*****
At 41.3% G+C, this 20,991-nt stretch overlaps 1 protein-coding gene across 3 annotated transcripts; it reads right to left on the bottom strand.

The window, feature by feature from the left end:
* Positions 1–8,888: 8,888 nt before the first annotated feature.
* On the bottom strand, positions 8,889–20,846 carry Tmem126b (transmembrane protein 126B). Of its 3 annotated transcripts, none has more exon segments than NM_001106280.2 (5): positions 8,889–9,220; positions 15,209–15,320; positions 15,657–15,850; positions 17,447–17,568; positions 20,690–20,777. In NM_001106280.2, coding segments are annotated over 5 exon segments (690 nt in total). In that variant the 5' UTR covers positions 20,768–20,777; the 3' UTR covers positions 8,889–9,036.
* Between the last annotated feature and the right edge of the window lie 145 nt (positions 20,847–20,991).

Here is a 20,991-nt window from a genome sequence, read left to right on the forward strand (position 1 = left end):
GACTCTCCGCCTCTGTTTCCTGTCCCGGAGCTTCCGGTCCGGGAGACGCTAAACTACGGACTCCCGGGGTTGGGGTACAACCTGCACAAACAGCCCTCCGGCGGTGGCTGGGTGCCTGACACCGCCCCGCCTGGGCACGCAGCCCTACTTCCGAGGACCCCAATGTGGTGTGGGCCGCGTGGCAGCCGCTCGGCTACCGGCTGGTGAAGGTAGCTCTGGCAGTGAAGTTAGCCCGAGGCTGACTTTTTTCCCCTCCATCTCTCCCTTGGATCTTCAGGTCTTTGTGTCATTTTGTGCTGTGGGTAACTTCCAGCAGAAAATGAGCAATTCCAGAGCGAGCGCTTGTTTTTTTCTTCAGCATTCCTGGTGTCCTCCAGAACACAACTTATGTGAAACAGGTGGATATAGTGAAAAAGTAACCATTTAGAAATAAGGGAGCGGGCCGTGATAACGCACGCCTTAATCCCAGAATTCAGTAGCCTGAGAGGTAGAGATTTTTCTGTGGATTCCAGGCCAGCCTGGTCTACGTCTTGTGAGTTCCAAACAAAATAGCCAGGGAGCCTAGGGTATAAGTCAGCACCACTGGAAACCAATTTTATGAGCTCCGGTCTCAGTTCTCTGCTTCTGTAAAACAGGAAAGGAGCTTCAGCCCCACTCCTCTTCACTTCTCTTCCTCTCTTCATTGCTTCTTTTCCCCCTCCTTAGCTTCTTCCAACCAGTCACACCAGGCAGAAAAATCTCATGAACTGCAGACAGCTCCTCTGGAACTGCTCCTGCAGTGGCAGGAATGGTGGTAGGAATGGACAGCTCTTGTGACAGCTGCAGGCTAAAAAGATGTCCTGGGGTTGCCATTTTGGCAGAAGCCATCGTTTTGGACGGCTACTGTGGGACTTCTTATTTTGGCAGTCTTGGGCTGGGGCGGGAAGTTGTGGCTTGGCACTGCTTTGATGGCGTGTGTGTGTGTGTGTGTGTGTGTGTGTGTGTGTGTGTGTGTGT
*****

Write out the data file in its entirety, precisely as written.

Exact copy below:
At 41.3% G+C, this 20,991-nt stretch overlaps 1 protein-coding gene across 3 annotated transcripts; it reads right to left on the bottom strand.

The window, feature by feature from the left end:
* Positions 1–8,888: 8,888 nt before the first annotated feature.
* On the bottom strand, positions 8,889–20,846 carry Tmem126b (transmembrane protein 126B). Of its 3 annotated transcripts, none has more exon segments than NM_001106280.2 (5): positions 8,889–9,220; positions 15,209–15,320; positions 15,657–15,850; positions 17,447–17,568; positions 20,690–20,777. In NM_001106280.2, coding segments are annotated over 5 exon segments (690 nt in total). In that variant the 5' UTR covers positions 20,768–20,777; the 3' UTR covers positions 8,889–9,036.
* Between the last annotated feature and the right edge of the window lie 145 nt (positions 20,847–20,991).

Here is a 20,991-nt window from a genome sequence, read left to right on the forward strand (position 1 = left end):
GACTCTCCGCCTCTGTTTCCTGTCCCGGAGCTTCCGGTCCGGGAGACGCTAAACTACGGACTCCCGGGGTTGGGGTACAACCTGCACAAACAGCCCTCCGGCGGTGGCTGGGTGCCTGACACCGCCCCGCCTGGGCACGCAGCCCTACTTCCGAGGACCCCAATGTGGTGTGGGCCGCGTGGCAGCCGCTCGGCTACCGGCTGGTGAAGGTAGCTCTGGCAGTGAAGTTAGCCCGAGGCTGACTTTTTTCCCCTCCATCTCTCCCTTGGATCTTCAGGTCTTTGTGTCATTTTGTGCTGTGGGTAACTTCCAGCAGAAAATGAGCAATTCCAGAGCGAGCGCTTGTTTTTTTCTTCAGCATTCCTGGTGTCCTCCAGAACACAACTTATGTGAAACAGGTGGATATAGTGAAAAAGTAACCATTTAGAAATAAGGGAGCGGGCCGTGATAACGCACGCCTTAATCCCAGAATTCAGTAGCCTGAGAGGTAGAGATTTTTCTGTGGATTCCAGGCCAGCCTGGTCTACGTCTTGTGAGTTCCAAACAAAATAGCCAGGGAGCCTAGGGTATAAGTCAGCACCACTGGAAACCAATTTTATGAGCTCCGGTCTCAGTTCTCTGCTTCTGTAAAACAGGAAAGGAGCTTCAGCCCCACTCCTCTTCACTTCTCTTCCTCTCTTCATTGCTTCTTTTCCCCCTCCTTAGCTTCTTCCAACCAGTCACACCAGGCAGAAAAATCTCATGAACTGCAGACAGCTCCTCTGGAACTGCTCCTGCAGTGGCAGGAATGGTGGTAGGAATGGACAGCTCTTGTGACAGCTGCAGGCTAAAAAGATGTCCTGGGGTTGCCATTTTGGCAGAAGCCATCGTTTTGGACGGCTACTGTGGGACTTCTTATTTTGGCAGTCTTGGGCTGGGGCGGGAAGTTGTGGCTTGGCACTGCTTTGATGGCGTGTGTGTGTGTGTGTGTGTGTGTGTGTGTGTGTGTGTGTGTGT